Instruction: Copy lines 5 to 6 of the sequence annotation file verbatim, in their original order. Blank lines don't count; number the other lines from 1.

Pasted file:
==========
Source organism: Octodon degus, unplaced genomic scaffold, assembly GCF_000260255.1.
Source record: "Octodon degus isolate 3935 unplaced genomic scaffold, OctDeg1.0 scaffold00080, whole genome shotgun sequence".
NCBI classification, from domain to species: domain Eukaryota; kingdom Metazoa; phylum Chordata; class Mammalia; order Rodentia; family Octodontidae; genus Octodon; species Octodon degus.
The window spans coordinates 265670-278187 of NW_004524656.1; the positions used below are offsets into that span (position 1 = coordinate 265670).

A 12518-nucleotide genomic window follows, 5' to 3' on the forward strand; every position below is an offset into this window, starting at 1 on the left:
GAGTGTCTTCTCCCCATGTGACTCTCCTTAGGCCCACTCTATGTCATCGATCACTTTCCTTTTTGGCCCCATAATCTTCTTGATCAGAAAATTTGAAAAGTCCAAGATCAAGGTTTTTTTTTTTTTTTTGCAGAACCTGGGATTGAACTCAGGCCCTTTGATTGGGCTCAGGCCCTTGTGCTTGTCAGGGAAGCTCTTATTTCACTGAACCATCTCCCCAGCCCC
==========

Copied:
A 12518-nucleotide genomic window follows, 5' to 3' on the forward strand; every position below is an offset into this window, starting at 1 on the left:
GAGTGTCTTCTCCCCATGTGACTCTCCTTAGGCCCACTCTATGTCATCGATCACTTTCCTTTTTGGCCCCATAATCTTCTTGATCAGAAAATTTGAAAAGTCCAAGATCAAGGTTTTTTTTTTTTTTTTGCAGAACCTGGGATTGAACTCAGGCCCTTTGATTGGGCTCAGGCCCTTGTGCTTGTCAGGGAAGCTCTTATTTCACTGAACCATCTCCCCAGCCCC